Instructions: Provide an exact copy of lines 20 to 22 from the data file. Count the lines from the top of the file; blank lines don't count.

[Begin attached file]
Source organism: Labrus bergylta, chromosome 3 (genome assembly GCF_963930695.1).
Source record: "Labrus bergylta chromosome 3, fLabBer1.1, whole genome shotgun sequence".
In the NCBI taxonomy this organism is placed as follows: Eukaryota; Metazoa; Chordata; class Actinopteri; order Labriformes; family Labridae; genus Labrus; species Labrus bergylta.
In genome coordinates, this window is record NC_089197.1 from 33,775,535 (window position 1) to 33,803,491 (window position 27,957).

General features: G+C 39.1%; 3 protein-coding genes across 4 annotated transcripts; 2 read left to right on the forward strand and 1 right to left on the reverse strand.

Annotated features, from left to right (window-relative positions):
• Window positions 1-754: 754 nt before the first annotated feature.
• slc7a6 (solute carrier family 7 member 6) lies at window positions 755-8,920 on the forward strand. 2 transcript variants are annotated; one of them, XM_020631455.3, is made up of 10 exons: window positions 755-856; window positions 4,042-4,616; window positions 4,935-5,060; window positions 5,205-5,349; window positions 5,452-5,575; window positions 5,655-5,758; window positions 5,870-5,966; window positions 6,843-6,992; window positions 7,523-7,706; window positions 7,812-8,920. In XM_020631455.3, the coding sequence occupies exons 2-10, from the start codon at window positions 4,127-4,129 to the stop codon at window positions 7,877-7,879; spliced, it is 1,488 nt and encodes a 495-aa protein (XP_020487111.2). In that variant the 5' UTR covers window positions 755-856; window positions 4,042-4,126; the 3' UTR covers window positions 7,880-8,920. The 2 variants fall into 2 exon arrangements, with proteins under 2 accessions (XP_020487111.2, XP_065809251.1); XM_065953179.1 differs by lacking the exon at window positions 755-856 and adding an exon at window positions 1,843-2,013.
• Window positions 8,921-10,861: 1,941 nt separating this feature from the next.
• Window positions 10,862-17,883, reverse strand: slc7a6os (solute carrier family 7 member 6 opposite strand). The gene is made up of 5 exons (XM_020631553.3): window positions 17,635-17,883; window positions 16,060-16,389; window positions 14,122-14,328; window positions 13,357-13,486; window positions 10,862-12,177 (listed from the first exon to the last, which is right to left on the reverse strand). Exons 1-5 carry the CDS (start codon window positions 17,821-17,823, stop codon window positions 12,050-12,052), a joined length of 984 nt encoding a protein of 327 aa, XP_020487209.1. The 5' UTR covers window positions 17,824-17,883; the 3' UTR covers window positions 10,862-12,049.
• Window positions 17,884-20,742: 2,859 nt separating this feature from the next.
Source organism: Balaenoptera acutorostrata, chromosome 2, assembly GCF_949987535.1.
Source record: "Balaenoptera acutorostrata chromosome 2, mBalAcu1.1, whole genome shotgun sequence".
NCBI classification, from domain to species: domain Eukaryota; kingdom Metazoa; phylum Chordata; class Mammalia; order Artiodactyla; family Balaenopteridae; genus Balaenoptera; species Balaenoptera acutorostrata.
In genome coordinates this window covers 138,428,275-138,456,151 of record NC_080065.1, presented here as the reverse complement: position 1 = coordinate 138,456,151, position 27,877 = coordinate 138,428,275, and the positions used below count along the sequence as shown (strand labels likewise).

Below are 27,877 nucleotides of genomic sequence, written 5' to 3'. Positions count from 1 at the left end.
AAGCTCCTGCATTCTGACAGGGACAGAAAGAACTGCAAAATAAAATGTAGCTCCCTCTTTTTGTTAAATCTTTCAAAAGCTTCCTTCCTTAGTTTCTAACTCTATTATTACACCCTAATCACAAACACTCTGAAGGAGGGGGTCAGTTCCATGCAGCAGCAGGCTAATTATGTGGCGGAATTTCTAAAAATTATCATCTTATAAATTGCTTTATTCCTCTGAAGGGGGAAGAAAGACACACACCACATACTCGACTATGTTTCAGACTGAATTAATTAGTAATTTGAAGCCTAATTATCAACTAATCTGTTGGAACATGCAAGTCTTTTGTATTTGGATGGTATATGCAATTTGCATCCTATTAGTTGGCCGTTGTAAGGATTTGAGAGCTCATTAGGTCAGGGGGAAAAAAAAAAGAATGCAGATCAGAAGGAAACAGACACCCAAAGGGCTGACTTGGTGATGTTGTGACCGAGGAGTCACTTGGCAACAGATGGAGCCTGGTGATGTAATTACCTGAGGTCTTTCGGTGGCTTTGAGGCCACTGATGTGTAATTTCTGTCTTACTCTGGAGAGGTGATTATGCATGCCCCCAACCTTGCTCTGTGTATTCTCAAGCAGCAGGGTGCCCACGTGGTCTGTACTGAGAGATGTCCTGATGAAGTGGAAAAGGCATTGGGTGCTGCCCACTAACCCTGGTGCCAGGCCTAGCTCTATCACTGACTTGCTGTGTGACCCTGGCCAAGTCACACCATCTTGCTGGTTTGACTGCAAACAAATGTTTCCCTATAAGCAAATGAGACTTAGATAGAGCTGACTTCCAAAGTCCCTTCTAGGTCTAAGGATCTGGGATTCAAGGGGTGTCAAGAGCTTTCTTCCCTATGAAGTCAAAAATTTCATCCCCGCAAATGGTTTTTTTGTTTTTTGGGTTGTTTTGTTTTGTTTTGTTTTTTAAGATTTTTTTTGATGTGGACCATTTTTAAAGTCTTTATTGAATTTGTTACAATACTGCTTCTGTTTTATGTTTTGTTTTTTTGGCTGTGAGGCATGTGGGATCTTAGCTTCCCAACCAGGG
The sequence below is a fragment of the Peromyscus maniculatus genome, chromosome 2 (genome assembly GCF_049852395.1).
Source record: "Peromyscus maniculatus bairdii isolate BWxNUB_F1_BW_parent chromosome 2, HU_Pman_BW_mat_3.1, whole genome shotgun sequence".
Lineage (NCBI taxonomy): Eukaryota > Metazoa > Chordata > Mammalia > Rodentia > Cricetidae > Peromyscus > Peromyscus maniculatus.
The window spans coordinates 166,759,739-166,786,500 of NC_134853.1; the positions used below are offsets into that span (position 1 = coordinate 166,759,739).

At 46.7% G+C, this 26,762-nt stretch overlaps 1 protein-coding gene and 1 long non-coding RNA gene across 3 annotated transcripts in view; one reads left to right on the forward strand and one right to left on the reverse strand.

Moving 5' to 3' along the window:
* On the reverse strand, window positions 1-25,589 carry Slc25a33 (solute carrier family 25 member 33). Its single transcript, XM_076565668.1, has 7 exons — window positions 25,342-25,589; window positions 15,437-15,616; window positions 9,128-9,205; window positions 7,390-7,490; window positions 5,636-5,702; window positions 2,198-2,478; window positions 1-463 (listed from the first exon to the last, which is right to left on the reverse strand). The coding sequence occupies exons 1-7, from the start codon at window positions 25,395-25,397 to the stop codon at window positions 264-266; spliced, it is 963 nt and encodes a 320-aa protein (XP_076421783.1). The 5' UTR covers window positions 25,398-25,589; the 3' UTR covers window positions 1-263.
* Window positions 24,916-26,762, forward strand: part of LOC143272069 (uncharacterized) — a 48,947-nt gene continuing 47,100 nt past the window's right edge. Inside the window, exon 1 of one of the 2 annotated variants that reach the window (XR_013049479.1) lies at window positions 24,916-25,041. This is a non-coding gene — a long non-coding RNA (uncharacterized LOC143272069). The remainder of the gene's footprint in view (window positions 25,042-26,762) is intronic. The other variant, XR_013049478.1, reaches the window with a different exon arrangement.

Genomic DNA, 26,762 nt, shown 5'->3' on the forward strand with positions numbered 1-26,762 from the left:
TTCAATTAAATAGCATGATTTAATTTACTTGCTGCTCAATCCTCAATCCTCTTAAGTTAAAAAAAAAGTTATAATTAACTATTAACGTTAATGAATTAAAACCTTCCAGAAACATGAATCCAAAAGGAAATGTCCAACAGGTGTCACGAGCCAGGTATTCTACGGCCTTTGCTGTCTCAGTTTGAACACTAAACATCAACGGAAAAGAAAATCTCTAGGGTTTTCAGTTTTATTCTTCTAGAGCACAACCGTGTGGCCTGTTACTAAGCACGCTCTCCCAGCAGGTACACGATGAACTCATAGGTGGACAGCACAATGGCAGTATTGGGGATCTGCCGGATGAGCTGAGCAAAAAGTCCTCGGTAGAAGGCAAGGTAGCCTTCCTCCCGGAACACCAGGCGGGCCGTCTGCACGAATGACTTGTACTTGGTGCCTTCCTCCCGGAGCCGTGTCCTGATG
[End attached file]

Lineage (NCBI taxonomy): Eukaryota > Metazoa > Chordata > Mammalia > Rodentia > Cricetidae > Peromyscus > Peromyscus maniculatus.
The window spans coordinates 166,759,739-166,786,500 of NC_134853.1; the positions used below are offsets into that span (position 1 = coordinate 166,759,739).

At 46.7% G+C, this 26,762-nt stretch overlaps 1 protein-coding gene and 1 long non-coding RNA gene across 3 annotated transcripts in view; one reads left to right on the forward strand and one right to left on the reverse strand.